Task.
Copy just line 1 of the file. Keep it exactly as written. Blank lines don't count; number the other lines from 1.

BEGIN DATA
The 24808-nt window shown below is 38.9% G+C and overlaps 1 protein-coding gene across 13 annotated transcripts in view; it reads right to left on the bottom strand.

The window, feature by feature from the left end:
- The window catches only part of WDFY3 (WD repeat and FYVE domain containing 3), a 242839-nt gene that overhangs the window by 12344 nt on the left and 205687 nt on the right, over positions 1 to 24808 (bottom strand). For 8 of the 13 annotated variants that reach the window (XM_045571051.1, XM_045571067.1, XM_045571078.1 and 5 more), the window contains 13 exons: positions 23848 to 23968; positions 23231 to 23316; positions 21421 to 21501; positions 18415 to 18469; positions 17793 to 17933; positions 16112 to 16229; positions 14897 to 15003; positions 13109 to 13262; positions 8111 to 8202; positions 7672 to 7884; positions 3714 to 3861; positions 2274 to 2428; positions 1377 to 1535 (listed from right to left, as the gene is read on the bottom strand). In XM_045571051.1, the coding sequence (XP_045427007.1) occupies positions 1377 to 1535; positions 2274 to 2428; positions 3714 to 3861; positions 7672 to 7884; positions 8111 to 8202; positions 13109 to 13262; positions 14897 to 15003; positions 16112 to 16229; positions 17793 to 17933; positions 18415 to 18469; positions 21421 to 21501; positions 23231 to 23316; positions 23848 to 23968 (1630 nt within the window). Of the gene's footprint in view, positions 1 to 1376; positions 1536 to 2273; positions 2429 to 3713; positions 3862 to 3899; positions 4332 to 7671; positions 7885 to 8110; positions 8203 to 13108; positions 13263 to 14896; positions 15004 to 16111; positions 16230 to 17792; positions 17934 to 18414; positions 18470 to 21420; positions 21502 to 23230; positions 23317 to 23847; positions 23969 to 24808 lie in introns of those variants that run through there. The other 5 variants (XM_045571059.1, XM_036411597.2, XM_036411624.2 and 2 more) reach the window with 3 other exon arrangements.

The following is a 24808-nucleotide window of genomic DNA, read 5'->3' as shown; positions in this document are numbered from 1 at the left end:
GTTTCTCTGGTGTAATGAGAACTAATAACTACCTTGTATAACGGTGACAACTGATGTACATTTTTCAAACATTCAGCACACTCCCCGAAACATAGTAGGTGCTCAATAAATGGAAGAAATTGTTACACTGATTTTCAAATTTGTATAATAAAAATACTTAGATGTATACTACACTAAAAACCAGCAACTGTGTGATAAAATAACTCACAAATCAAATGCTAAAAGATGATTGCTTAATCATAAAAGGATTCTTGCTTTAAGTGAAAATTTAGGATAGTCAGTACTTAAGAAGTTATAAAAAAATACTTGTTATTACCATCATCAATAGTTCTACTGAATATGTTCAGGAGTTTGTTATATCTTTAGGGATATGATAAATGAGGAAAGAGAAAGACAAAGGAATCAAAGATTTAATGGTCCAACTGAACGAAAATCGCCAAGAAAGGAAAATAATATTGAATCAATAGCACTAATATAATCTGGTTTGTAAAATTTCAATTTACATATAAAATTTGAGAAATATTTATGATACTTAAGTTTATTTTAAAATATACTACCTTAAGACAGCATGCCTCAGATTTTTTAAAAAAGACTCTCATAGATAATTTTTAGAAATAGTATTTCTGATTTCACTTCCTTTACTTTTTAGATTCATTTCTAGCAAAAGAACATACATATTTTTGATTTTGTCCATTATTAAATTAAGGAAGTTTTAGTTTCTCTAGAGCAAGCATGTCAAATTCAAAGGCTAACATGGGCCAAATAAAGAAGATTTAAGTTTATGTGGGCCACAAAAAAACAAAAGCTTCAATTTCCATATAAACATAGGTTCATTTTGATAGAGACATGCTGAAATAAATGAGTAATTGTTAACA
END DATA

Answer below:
The 24808-nt window shown below is 38.9% G+C and overlaps 1 protein-coding gene across 13 annotated transcripts in view; it reads right to left on the bottom strand.